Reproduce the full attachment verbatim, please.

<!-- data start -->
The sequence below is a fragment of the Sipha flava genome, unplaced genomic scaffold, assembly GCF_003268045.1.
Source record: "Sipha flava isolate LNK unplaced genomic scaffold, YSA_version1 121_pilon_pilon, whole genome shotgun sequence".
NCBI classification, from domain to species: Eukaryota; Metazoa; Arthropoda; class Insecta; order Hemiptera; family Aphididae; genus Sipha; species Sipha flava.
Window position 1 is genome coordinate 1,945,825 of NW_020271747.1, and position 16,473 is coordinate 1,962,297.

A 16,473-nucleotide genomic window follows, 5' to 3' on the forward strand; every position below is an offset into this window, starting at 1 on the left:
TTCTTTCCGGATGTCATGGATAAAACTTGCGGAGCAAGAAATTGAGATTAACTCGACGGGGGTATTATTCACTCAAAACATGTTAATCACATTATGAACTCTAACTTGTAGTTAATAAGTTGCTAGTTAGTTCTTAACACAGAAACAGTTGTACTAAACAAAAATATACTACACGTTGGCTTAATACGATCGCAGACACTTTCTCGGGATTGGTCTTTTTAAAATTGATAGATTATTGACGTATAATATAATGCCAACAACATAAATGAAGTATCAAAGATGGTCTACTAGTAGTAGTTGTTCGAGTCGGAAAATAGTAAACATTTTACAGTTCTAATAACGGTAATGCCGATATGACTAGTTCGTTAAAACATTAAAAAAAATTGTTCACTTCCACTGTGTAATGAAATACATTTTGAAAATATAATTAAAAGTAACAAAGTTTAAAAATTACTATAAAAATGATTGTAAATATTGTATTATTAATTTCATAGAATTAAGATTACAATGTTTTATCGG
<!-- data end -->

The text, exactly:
The sequence below is a fragment of the Sipha flava genome, unplaced genomic scaffold, assembly GCF_003268045.1.
Source record: "Sipha flava isolate LNK unplaced genomic scaffold, YSA_version1 121_pilon_pilon, whole genome shotgun sequence".
NCBI classification, from domain to species: Eukaryota; Metazoa; Arthropoda; class Insecta; order Hemiptera; family Aphididae; genus Sipha; species Sipha flava.
Window position 1 is genome coordinate 1,945,825 of NW_020271747.1, and position 16,473 is coordinate 1,962,297.

A 16,473-nucleotide genomic window follows, 5' to 3' on the forward strand; every position below is an offset into this window, starting at 1 on the left:
TTCTTTCCGGATGTCATGGATAAAACTTGCGGAGCAAGAAATTGAGATTAACTCGACGGGGGTATTATTCACTCAAAACATGTTAATCACATTATGAACTCTAACTTGTAGTTAATAAGTTGCTAGTTAGTTCTTAACACAGAAACAGTTGTACTAAACAAAAATATACTACACGTTGGCTTAATACGATCGCAGACACTTTCTCGGGATTGGTCTTTTTAAAATTGATAGATTATTGACGTATAATATAATGCCAACAACATAAATGAAGTATCAAAGATGGTCTACTAGTAGTAGTTGTTCGAGTCGGAAAATAGTAAACATTTTACAGTTCTAATAACGGTAATGCCGATATGACTAGTTCGTTAAAACATTAAAAAAAATTGTTCACTTCCACTGTGTAATGAAATACATTTTGAAAATATAATTAAAAGTAACAAAGTTTAAAAATTACTATAAAAATGATTGTAAATATTGTATTATTAATTTCATAGAATTAAGATTACAATGTTTTATCGG